Just learning to love yourself as you are, and make peace with all parts of yourself,” is part and parcel of a yoga practice and a powerful aspect of using it during your cancer journey. Krucoff says establishing a regular breathing practice and using guided imagery can help you come to a more peaceful place. And even if it’s very gentle, yoga is still considered a form of physical activity. For cancer patients here in the Western world who may only think of exercise as striving and sweating and achieving big goals, Krucoff says yoga is the opposite of this and a good way for breast cancer patients to develop a new relationship with a changed body. “The idea in yoga is we move to a point of challenge, where we feel like we’re being challenged, but we do not strain. So we find that balance between effort and surrender. That balance between courage and caution. That balance between doing and undoing.”

Thursday, July 6, 2017

Tips For Packing & Traveling With Your Wig

Pack Wigs Inside Out — Keep the delicate strands of your wig safe from friction (which can cause frizz), as well as dust and debris, by turning it inside out before placing it in your luggage. You can also pack it in a zippered plastic bag to keep it free of moisture, or if you have extra room, a shoe box, which will help prevent it from being crushed.

Pick Up A Plastic Wig Stand — One of the best ways to keep a wig looking beautiful is to store it on a wig stand, however, plastic stands are usually too large to pack in your luggage. Instead, pick up a portable wig stand for use in your hotel room to help reduce the amount of daily maintenance your hair piece needs away from home.

Bring The Right Products – Even under daily care, wigs require special hair care products. These often aren’t available in the average store. Fill travel sized containers with your current daily maintenance products.

Be Prepared For Any Weather – To save yourself from running around last minute looking for a quick fix, carry everything you may need so you never find yourself with out. Bring along your wig comb, brush, and spray, as you should never borrow someone else’s. And check the weather before you leave, especially for locales where there might be high wind or bright sun. You’ll need a wide-brimmed hat, scarves or wig clips to keep your hair piece in place.

Pack An Extra Cap – Wig caps work wonders to keep your hair in place but they snag easily, especially when you are on the go. If possible, carry one or two extra, and keep a small, travel-sized bottle of baby powder on hand to keep your scalp cool and dry, especially in hot weather.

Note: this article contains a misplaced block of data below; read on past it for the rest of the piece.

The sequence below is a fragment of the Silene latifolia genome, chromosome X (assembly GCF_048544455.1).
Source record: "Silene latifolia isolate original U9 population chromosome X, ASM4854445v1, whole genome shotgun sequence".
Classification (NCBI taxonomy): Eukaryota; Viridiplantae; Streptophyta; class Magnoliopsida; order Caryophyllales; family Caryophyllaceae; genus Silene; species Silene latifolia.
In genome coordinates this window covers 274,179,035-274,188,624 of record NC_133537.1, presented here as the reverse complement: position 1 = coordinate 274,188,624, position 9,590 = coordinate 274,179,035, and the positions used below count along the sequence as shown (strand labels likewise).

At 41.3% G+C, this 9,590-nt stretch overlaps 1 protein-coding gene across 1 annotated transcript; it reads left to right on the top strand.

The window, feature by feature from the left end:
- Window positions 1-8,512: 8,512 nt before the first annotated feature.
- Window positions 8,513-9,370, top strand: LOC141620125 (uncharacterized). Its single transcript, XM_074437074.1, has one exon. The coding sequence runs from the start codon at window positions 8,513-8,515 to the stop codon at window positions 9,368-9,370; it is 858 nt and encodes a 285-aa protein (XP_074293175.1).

Wednesday, July 5, 2017

Woman develops cancer treatment that offers hope to ailing dogs

Millions of cats and dogs get diagnosed with cancer each year, and a new treatment is helping to change their prognosis. The revolutionary veterinary cancer treatment is called VetiVax and it uses the animals tumor cells to create a personalized treatment to help fight the disease. The treatment helps trigger the immune system of the pet to help it recognize the tumor as foreign. It's being used to help dogs, cats and horses combat cancer.

The company behind the treatment, Torigen Pharmaceuticals, was founded by UConn alumna Ashley Kalinauskas four years ago. "This is my passion, this is my drive," she said. "Were changing how pets are treated and this is a modality that can be considered when a pet is diagnosed with cancer." Kalinauskas said her graduate professor at Notre Dame, Mark Suckow began research on tissue vaccines in 2004. When his dog Sadie was diagnosed with cancer in 2010, she said he came up with this method to try and fight the disease. "She had tumors growing almost all over her body and the veterinarian's prognosis was take her home, enjoy her over Christmas and right after the holidays we're gonna have to put her down," Kalinauskas said.

"He took a portion of Sadie's tumor, created it into the personalized treatment, gave it back over a series of three weeks and he noticed the tumors started to recede." In two and a half years, Kalinauskas said 150 animals have been treated with VetiVax. "We have unproven safety and unproven efficacy at the moment; however, what we do know is the animals have a favorable outcome after being diagnosed," she said.

One of those animals is a Yorkshire Terrier named Chloe whose owner Linda Levy told FOX61 since she's been given the treatment, she's had no signs of cancer. "Unfortunately, we all know that the terrible thing of having a dog is that you know you're going to see them go before you," Levy said. "You just want them to have the best possible life and treatment if they get sick and I feel like I've been able to find that for her." Kalinauskas works at a dedicated laboratory space in Farmington through the UConn Technology Incubation Program.

Her team members are also located in Minnesota and Arkansas. The company works with veterinarians to treat animals around the country. The cost of VetiVax is $1200. VetiVax can work for solid tumors including Melanoma, Squamous Cell Carcinoma, Fibrosarcoma, Soft Tissue Sarcoma, Hemangiosarcoma, Hepatocellular Carcinoma, Nasal Carcinoma, Osteosarcoma, Mast Cell Tumors, Basal Cell Carcinoma and Transitional Cell Carcinoma. "It's our belief that 10 years from now us as humans will start as our first line of defense with immunotherapies followed by the heavy hitters if it doesn't work with chemotherapy and radiation," she said.

Tuesday, July 4, 2017

Happy 4th of July!

Wishing you all a Safe and Happy Independence Day! Thank you to all those who serve to protect our freedom!